I just noticed there's an error in the tutorial I typed up before... and I forgot to say how to know how big to make your skirt rectangles. Sorry guys!

For the rectangles that make up the skirt, you want the total width of the fabric to be at least 2.5 (or 3) times your waist measurement by about 15" (for this length)

The error is here:
"Then gather the top of the skirt so that it fits the bottom of your bodice. Like you did with the top ruffle, you want to measure a section in the center back of your skirt that is the same size as the back panel of the bodice so that this section is not gathered when you sew the skirt onto the bodice."

It should really be this (it's a little different than the top ruffle but similar):
Since your skirt is about 2.5 times the bottom of your bodice (while the back panel is only 2 times the final size), the back portion of the skirt that will be gathered by the shirring also needs to be gathered slightly before being attached. I don't remember how I figured this out in this dress, but this should work - measure around the bottom of the bodice (where it will attach to the skirt) without including the back panel in the measurement. Multiply this by 2.5. Measure the amount you got on the top of the skirt and gather this amount onto the bodice (except for the back panel). The non-gathered bit of skirt should then be somewhat longer than the back panel so run some gathering stitches on that as well and make it fit the back panel. At this point (right before adding the shirring), your skirt will be gathered a lot everywhere and a little in the back. Repeat the measurements/gathering for the lining. Then continue with the original tutorial... sew the outside to the outside and lining to lining, and go on to the shirring etc.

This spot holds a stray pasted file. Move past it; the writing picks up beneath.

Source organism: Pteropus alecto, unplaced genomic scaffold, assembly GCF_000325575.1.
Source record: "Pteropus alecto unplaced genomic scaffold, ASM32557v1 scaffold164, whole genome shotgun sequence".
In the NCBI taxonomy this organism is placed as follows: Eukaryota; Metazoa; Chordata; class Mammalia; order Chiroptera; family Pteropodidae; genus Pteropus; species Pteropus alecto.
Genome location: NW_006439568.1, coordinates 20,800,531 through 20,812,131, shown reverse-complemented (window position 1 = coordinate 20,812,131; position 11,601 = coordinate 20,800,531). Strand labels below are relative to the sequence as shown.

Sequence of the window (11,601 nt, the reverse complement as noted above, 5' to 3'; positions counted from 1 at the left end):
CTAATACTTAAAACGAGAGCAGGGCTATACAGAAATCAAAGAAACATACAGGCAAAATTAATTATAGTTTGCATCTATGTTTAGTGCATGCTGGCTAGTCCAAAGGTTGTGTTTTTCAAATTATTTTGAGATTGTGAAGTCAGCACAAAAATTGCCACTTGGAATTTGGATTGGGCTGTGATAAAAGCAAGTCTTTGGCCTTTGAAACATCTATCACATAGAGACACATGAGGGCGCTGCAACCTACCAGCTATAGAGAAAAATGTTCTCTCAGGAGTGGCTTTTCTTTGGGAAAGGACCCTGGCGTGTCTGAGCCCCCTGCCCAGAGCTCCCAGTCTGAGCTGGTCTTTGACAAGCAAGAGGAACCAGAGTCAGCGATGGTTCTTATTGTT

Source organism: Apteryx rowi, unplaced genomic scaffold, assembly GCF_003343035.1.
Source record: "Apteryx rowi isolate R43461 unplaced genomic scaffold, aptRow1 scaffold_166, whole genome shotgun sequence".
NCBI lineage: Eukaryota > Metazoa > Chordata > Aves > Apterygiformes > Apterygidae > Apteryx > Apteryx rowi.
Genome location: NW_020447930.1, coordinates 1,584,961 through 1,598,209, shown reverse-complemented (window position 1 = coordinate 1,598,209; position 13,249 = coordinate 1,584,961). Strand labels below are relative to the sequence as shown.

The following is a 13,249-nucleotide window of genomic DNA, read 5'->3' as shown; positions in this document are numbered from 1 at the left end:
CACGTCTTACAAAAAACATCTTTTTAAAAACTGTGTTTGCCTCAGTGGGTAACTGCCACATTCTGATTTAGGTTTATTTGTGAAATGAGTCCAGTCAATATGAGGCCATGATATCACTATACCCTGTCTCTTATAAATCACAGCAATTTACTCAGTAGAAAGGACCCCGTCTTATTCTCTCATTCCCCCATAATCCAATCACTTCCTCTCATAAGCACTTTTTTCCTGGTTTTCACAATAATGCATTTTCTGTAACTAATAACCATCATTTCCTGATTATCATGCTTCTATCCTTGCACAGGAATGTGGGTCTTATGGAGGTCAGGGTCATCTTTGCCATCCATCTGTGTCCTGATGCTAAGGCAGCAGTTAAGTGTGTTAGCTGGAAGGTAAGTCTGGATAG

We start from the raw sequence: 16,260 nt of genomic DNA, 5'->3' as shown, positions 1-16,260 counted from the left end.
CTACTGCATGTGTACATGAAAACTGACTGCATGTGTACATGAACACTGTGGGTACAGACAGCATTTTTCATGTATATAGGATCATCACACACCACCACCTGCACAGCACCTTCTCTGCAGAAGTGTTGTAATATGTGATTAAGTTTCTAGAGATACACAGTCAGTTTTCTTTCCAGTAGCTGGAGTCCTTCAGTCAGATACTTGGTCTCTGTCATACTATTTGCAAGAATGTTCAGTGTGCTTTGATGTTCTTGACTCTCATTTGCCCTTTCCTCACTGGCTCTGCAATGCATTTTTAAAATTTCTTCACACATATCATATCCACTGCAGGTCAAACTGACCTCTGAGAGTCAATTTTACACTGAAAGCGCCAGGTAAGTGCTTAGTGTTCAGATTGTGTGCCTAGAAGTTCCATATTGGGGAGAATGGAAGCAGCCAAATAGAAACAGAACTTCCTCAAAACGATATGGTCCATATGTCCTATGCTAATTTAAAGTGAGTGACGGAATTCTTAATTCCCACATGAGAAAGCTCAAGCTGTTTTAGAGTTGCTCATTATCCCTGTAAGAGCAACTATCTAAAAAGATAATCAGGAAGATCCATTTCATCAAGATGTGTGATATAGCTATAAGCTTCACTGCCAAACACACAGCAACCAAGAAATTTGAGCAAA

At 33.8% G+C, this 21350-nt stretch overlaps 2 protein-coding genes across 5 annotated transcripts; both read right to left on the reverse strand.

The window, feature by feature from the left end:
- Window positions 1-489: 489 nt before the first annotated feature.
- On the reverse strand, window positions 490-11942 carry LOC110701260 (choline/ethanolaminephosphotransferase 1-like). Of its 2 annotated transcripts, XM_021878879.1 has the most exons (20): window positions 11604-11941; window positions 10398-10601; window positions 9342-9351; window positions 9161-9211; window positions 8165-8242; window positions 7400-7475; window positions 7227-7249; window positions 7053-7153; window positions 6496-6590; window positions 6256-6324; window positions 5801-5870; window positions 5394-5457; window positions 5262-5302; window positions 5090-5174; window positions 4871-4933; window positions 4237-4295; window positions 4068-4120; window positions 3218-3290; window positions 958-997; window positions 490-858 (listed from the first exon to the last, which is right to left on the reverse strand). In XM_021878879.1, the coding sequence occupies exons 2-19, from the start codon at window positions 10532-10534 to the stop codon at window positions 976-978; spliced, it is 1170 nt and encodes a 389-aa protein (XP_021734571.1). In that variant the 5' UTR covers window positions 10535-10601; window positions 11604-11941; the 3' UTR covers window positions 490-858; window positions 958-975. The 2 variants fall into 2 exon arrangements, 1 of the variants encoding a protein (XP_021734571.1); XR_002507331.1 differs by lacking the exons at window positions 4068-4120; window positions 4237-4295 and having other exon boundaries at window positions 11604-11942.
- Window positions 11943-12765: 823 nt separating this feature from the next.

« Last Edit: October 16, 2010 08:39:13 AM by N30Nb100d » THIS ROCKS   Logged
pinktink368
« Reply #59 on: October 16, 2010 12:57:57 AM »

I made my daughter a dress in this same fabric, but yours looks so much better!!!!